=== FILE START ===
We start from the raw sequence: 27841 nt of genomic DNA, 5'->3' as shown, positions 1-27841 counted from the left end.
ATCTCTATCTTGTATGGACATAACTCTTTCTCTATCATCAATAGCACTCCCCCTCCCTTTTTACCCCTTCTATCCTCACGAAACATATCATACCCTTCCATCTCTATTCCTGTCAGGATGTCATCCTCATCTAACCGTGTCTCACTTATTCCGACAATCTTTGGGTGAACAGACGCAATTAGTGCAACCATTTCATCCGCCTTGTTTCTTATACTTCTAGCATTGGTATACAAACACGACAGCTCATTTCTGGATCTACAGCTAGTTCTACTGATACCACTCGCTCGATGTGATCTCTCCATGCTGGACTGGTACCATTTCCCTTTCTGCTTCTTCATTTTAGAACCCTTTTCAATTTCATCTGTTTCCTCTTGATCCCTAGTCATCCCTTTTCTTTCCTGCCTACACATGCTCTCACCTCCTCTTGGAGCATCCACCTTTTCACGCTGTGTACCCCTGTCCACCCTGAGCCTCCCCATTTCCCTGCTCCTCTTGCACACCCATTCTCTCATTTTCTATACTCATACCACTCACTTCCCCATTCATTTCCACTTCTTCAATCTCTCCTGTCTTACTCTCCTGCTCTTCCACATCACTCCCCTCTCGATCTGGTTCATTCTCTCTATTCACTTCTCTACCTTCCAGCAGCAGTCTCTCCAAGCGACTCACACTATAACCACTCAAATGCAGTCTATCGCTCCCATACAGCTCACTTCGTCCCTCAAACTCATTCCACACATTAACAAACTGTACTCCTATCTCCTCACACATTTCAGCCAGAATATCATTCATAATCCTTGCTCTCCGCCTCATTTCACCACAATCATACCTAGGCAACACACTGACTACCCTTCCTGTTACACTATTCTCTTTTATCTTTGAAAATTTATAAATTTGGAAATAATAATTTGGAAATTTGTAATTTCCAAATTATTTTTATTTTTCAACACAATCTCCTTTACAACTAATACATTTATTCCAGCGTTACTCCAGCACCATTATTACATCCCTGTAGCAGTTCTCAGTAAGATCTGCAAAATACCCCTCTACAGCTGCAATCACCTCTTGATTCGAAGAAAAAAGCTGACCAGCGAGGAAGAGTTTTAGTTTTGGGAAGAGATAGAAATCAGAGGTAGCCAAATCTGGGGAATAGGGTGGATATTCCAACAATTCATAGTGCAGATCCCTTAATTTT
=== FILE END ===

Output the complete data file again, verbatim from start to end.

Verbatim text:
We start from the raw sequence: 27841 nt of genomic DNA, 5'->3' as shown, positions 1-27841 counted from the left end.
ATCTCTATCTTGTATGGACATAACTCTTTCTCTATCATCAATAGCACTCCCCCTCCCTTTTTACCCCTTCTATCCTCACGAAACATATCATACCCTTCCATCTCTATTCCTGTCAGGATGTCATCCTCATCTAACCGTGTCTCACTTATTCCGACAATCTTTGGGTGAACAGACGCAATTAGTGCAACCATTTCATCCGCCTTGTTTCTTATACTTCTAGCATTGGTATACAAACACGACAGCTCATTTCTGGATCTACAGCTAGTTCTACTGATACCACTCGCTCGATGTGATCTCTCCATGCTGGACTGGTACCATTTCCCTTTCTGCTTCTTCATTTTAGAACCCTTTTCAATTTCATCTGTTTCCTCTTGATCCCTAGTCATCCCTTTTCTTTCCTGCCTACACATGCTCTCACCTCCTCTTGGAGCATCCACCTTTTCACGCTGTGTACCCCTGTCCACCCTGAGCCTCCCCATTTCCCTGCTCCTCTTGCACACCCATTCTCTCATTTTCTATACTCATACCACTCACTTCCCCATTCATTTCCACTTCTTCAATCTCTCCTGTCTTACTCTCCTGCTCTTCCACATCACTCCCCTCTCGATCTGGTTCATTCTCTCTATTCACTTCTCTACCTTCCAGCAGCAGTCTCTCCAAGCGACTCACACTATAACCACTCAAATGCAGTCTATCGCTCCCATACAGCTCACTTCGTCCCTCAAACTCATTCCACACATTAACAAACTGTACTCCTATCTCCTCACACATTTCAGCCAGAATATCATTCATAATCCTTGCTCTCCGCCTCATTTCACCACAATCATACCTAGGCAACACACTGACTACCCTTCCTGTTACACTATTCTCTTTTATCTTTGAAAATTTATAAATTTGGAAATAATAATTTGGAAATTTGTAATTTCCAAATTATTTTTATTTTTCAACACAATCTCCTTTACAACTAATACATTTATTCCAGCGTTACTCCAGCACCATTATTACATCCCTGTAGCAGTTCTCAGTAAGATCTGCAAAATACCCCTCTACAGCTGCAATCACCTCTTGATTCGAAGAAAAAAGCTGACCAGCGAGGAAGAGTTTTAGTTTTGGGAAGAGATAGAAATCAGAGGTAGCCAAATCTGGGGAATAGGGTGGATATTCCAACAATTCATAGTGCAGATCCCTTAATTTT